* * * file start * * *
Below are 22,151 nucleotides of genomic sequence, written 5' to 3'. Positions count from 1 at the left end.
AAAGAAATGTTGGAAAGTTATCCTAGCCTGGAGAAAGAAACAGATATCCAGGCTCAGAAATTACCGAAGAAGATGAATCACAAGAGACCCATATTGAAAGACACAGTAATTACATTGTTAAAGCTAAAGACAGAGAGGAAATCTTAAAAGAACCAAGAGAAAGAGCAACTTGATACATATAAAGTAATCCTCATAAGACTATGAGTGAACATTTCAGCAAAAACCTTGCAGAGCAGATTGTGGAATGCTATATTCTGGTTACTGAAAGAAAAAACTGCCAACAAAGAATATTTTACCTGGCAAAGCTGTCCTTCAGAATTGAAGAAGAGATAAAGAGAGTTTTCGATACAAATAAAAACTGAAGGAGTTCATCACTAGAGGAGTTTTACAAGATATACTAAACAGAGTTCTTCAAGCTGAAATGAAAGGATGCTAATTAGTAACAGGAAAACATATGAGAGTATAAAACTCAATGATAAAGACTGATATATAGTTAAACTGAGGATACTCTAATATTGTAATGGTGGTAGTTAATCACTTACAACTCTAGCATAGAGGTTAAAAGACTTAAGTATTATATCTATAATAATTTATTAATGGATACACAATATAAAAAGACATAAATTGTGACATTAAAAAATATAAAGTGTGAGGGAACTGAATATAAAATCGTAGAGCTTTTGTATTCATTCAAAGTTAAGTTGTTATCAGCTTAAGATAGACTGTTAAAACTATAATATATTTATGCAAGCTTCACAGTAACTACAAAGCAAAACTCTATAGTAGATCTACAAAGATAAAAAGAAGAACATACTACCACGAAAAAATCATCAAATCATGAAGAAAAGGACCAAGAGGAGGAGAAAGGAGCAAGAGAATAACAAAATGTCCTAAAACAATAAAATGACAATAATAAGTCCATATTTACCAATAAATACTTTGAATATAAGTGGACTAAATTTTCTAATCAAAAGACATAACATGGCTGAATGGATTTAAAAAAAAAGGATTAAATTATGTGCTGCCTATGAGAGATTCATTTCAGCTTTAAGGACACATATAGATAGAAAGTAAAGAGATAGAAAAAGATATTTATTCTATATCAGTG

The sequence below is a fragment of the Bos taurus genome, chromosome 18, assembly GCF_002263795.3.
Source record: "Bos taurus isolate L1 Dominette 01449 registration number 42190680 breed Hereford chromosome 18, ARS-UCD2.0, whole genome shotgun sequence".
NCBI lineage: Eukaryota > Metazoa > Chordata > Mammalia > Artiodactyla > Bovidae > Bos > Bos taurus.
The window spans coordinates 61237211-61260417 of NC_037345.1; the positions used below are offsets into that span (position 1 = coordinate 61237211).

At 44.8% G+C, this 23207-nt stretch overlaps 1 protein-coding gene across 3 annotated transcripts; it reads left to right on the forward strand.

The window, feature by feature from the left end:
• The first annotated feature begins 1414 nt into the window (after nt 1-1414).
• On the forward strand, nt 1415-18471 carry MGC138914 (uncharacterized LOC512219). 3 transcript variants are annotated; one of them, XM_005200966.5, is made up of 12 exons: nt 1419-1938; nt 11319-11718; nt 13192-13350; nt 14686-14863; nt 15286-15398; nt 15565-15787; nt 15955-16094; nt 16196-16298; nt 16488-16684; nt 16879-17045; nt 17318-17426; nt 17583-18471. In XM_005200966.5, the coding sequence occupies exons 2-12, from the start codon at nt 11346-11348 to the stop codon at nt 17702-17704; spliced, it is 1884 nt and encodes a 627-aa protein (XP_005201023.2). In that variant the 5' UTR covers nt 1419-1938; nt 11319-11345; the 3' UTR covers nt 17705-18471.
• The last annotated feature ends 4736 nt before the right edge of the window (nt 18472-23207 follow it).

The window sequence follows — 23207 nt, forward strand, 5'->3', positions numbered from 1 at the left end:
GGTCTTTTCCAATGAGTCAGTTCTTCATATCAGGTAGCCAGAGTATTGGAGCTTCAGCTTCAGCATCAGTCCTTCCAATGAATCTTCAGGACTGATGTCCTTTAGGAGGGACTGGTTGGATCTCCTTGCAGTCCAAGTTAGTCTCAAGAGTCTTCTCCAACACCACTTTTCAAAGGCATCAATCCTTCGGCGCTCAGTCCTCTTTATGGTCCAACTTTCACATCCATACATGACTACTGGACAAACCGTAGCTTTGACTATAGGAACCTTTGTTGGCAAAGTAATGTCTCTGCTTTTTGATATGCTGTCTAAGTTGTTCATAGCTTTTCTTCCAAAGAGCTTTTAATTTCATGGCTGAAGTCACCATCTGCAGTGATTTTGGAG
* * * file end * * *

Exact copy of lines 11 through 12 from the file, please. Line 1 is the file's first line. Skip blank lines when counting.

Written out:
• The last annotated feature ends 4736 nt before the right edge of the window (nt 18472-23207 follow it).

The window sequence follows — 23207 nt, forward strand, 5'->3', positions numbered from 1 at the left end: